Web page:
This part of Reid’s interview, like other parts of it, stands out for several reasons. Here’s just one: he says all of this before he or anyone else had spoken to Varlo or the majority of the students who were in the class who had witnessed the alleged “assault.” Don’t you think that’s a little peculiar, Biff? In other words, he seems to take it for granted that Varlo is guilty as charged. And yet neither he nor anyone else had even bothered to mention to Varlo that an accusation had been made. Now, this interview took place either on the same day or at least not later than the day on which it took you “less than ten seconds” to decide to fire Varlo. And, let me repeat this, NO ONE HAD BOTHERED TO TALK TO VARLO TO ASK FOR HIS ACCOUNT OF THE ALLEGED ASSAULT. No one, Biff. Conspicuously, this includes Mark Houser. More than anyone, one could have expected Houser to have at least spoken with Varlo about the incident. He was the temporary Chair of the Theater Dept., and yet even he did not seem to think it was important to ask Varlo about this classroom incident before such drastic action was taken. In fact, he seems to have been pushing hard for the “assault” complaint. For my part, I think this casts more than a wee bit of suspicion on Mr. Houser’s motives. One could almost think that he wanted Varlo to be fired. In fact, there may be plenty of reasons to think that was the case. But the point here is simply to ask why no one mentioned this alleged “assault” to Varlo. How can that possibly be the start of a valid process? Before Varlo is even fired, before Varlo even knows anything has happened, Don Reid has already accepted that he is guilty and is offering up his services to help stick Varlo with a criminal history—if the alleged victim and her family decide that’s what justice would be for them. Biff, I think anyone can see there’s something about this that’s not quite right. And for your part, you didn’t even stop to ask any important questions, like, for example, “Hey, has anyone spoken with Professor Davenport about this?” You didn’t ask that question; Jeff Jarvis didn’t ask that question; Bill Christensen (whose well-known demotion for not following university policy is relevant) didn’t ask that question; Mark Houser, it seems safe to assume, didn’t want anyone to ask that question. No-body asked that question. It actually seems like maybe it was a little too exciting for you to really stop and think about what was happening: “C’mon boys, we got us some firin’ to do!” I mean this somewhat seriously. Think about it and tell me whether you were not all behaving a little bit like a lynch mob: assuming guilt and dishing out the punishment, all without ever giving the accused a chance to speak, not even a heads up. This should put fear into every DSU faculty member, and perhaps it has: one student makes an accusation and, just like that, a tenured professor with 15 years of service and an amazing contribution to the university is tossed out on his ear before anyone even talks to him or all of the witnesses to the alleged incident. Something is wrong with that, Biff, and of course you know it.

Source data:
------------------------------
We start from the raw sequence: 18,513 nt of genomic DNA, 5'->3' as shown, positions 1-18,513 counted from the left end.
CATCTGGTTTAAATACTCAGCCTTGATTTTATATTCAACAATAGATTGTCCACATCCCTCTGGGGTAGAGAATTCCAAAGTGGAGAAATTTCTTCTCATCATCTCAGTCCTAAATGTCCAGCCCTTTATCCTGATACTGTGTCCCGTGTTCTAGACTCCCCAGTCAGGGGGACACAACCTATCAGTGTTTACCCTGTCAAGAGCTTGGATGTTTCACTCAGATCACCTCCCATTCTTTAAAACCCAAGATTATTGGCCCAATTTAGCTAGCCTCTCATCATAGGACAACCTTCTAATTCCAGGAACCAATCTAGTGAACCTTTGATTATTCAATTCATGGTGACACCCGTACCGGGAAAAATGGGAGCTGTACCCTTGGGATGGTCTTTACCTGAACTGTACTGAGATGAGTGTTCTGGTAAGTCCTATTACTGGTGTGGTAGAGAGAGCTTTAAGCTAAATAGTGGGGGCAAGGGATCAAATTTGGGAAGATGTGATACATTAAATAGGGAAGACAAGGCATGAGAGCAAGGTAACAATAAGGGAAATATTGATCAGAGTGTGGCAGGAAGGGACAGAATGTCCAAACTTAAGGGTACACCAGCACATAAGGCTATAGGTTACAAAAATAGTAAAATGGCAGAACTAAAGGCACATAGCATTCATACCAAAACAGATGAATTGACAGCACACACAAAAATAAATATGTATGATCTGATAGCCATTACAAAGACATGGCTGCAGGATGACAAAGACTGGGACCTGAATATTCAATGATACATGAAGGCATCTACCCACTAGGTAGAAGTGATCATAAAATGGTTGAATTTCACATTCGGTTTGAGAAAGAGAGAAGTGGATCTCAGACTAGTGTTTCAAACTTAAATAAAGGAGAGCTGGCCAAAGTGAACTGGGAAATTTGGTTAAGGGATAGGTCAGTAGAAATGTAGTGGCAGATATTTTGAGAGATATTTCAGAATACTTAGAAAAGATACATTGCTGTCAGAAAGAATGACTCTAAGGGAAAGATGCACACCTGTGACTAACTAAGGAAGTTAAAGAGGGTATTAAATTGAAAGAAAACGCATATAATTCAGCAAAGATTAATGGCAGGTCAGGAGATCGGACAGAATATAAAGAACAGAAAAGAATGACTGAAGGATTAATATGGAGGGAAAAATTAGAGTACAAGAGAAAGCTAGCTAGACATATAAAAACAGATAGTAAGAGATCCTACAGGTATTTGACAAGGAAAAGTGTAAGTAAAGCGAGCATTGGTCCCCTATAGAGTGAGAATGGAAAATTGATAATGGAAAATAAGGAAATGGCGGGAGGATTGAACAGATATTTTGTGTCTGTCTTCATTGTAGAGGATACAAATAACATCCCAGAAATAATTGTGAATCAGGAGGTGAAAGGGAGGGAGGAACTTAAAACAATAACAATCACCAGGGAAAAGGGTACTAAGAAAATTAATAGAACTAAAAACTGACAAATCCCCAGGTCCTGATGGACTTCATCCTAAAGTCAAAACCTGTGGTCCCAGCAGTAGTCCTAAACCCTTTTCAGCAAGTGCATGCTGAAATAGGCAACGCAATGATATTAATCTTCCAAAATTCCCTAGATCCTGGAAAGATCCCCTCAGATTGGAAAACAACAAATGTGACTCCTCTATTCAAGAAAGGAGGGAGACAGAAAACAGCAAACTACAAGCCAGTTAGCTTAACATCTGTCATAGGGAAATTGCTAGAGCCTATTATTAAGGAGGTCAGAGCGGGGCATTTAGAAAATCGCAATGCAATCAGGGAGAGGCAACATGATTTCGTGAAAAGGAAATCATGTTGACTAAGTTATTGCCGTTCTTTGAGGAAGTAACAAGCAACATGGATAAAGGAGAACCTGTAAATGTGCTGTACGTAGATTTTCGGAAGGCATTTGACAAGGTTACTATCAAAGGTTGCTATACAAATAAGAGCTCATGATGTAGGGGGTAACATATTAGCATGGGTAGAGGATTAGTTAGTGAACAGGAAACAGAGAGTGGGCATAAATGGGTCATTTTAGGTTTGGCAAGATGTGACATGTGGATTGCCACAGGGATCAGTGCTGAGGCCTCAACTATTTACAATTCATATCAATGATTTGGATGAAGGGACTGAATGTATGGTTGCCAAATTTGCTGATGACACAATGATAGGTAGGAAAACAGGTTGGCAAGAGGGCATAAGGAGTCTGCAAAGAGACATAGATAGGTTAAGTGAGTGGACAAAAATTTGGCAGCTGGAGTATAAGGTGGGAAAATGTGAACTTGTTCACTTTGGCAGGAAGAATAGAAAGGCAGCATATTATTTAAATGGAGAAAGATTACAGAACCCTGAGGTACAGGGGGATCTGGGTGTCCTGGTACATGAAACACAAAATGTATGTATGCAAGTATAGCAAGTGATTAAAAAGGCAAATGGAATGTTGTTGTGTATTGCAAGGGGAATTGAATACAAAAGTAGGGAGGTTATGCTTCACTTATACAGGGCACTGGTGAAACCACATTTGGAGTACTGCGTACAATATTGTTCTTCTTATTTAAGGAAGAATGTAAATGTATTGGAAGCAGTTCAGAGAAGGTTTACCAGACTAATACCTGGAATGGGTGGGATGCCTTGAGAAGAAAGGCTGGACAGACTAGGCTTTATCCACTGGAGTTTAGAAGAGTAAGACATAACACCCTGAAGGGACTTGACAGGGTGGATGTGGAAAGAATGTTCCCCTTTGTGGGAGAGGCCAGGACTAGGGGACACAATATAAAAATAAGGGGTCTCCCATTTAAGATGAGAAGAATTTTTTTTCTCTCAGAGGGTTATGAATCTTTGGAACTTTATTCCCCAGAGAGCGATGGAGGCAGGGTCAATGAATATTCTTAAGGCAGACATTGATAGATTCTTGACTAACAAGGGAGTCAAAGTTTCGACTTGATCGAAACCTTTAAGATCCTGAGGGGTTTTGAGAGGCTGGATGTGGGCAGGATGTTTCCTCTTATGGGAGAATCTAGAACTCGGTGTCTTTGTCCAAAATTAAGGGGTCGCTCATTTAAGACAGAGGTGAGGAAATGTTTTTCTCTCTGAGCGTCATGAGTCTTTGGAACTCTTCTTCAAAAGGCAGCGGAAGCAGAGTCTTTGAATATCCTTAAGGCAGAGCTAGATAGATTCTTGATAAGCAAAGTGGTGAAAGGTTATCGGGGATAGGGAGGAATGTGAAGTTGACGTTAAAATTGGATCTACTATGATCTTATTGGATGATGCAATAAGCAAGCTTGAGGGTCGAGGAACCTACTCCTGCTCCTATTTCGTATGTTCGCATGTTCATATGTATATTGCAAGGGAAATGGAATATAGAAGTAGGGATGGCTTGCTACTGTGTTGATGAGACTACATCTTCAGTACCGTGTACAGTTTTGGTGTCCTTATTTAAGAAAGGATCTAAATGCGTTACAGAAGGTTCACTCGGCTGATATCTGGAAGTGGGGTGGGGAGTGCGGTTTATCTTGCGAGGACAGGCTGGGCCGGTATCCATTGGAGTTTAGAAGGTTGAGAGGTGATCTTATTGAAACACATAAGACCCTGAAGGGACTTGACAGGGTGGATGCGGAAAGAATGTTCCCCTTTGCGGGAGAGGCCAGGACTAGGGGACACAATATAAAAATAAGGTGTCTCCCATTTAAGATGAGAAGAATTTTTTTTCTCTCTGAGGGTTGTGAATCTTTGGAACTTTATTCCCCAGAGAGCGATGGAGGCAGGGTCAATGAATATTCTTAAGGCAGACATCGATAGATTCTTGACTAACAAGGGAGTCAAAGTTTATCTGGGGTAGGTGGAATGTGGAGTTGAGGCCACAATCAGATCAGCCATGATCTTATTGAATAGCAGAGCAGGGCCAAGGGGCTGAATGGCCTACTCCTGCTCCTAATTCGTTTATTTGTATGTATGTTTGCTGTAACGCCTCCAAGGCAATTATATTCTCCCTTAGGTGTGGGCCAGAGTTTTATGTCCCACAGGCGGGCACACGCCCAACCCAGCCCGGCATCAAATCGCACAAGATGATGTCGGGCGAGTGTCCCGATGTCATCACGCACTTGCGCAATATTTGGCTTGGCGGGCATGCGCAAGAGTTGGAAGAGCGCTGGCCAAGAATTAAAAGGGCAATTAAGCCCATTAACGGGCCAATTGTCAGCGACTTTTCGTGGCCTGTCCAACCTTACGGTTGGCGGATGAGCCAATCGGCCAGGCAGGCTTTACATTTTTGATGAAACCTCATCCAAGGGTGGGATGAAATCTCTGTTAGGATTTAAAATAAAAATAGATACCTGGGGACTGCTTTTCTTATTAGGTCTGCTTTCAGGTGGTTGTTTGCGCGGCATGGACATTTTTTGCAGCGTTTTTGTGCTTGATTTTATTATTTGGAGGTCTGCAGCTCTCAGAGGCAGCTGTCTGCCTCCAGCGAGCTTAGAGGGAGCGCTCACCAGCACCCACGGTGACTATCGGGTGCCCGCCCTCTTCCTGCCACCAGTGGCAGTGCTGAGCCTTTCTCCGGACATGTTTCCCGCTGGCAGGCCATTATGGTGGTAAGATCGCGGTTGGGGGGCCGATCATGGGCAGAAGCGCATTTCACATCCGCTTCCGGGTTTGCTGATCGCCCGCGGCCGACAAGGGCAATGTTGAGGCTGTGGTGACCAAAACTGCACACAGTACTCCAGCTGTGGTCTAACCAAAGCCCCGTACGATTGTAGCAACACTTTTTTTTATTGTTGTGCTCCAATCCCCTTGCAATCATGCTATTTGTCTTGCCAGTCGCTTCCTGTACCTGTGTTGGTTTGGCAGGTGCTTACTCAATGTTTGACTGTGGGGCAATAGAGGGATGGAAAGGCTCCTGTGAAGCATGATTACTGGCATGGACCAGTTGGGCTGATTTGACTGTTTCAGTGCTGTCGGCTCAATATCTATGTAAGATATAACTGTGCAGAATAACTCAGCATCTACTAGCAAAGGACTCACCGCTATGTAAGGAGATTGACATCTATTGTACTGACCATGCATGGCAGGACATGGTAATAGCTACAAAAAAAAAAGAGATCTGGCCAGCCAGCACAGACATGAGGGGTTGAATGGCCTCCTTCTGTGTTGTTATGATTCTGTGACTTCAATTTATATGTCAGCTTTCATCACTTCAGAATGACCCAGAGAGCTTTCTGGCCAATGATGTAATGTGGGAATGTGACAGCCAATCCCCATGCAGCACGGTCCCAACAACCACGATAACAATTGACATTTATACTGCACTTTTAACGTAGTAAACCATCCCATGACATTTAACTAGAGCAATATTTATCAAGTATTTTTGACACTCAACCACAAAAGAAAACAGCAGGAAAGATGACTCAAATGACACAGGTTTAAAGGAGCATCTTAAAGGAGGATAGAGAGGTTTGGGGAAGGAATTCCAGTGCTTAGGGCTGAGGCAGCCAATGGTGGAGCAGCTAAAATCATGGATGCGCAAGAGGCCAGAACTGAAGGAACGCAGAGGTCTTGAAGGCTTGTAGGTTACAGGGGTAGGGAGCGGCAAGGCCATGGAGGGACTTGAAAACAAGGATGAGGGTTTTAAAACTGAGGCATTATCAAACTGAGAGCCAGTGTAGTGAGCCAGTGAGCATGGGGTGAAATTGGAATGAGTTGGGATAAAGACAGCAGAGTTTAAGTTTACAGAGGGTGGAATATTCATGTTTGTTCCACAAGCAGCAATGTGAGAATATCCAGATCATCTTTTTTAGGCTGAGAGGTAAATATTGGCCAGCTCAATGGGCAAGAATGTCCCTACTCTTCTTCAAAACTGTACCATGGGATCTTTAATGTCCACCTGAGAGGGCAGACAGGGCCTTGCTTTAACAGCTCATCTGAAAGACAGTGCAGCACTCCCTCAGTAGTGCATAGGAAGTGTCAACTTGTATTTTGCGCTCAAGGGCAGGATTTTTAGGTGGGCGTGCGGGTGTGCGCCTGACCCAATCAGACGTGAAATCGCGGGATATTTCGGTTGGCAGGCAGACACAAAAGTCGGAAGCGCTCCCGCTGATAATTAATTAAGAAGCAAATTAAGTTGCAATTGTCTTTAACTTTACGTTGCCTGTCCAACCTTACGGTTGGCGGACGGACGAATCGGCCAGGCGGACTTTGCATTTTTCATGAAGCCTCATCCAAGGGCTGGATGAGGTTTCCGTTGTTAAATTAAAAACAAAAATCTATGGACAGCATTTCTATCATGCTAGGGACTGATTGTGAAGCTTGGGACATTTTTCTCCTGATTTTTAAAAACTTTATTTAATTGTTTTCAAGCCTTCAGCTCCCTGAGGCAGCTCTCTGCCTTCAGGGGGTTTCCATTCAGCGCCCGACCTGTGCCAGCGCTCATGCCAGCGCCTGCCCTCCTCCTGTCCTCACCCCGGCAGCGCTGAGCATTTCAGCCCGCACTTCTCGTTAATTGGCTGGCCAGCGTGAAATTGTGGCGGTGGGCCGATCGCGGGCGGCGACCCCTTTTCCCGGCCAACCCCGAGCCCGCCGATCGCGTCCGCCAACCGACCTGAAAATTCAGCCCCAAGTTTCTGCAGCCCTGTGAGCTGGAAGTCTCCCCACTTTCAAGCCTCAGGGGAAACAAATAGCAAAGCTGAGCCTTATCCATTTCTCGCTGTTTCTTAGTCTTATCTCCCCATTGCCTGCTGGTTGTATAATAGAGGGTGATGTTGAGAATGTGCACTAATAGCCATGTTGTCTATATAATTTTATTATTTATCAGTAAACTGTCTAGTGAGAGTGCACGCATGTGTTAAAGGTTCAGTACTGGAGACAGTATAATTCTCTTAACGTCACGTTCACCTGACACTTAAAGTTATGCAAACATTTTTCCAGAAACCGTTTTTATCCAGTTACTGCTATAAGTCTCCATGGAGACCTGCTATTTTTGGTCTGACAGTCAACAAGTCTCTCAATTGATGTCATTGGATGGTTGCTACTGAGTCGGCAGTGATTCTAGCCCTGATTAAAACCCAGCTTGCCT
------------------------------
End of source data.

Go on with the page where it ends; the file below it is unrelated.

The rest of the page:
If you didn’t know it, then I think you wouldn’t have tried to lie about it. That occurred and was documented on the day that Varlo’s daughter asked you, in front of a group of students, why you had never met with Varlo prior to firing him. You said that you had met with him. You lied, Biff, straight up, and in doing so, called Varlo’s daughter a liar. Now, it’s true that later you recanted and said that while you hadn’t actually met with him that other administrators had met with him “three times.” But that only shows that you were not sure you could maintain the fiction, or, alternatively, that you suffered a small twinge of conscience. At any rate, the second statement was no truer than the first. And both statements show you believed someone should have spoken to Varlo before the decision was made. I mean, if you’re willing to lie about something, it has to be fairly important, right? How are we to understand this, Biff? Should we just let you off the hook and forget about it? If so, why? How is this lie not somehow indicative of a fairly serious flaw? Right, I mean, you not only lied but also called someone else a liar in the process. And try as I might, I just can’t square this with your commitment to “family values.” It makes me think that you owe Gail Smith, and Zoe Davenport, and even the larger DSU community, an apology. That’s up to you, of course, Biff. But I can’t understand a university faculty, a board of trustees or a community that maintains confidence in this kind of “leadership.” It's a black mark on your record, Biff. There's no way around it. The best you could do would be to try to make it right. To quote Officer Reid, "it's a lot to think about and you ought to go and think about it."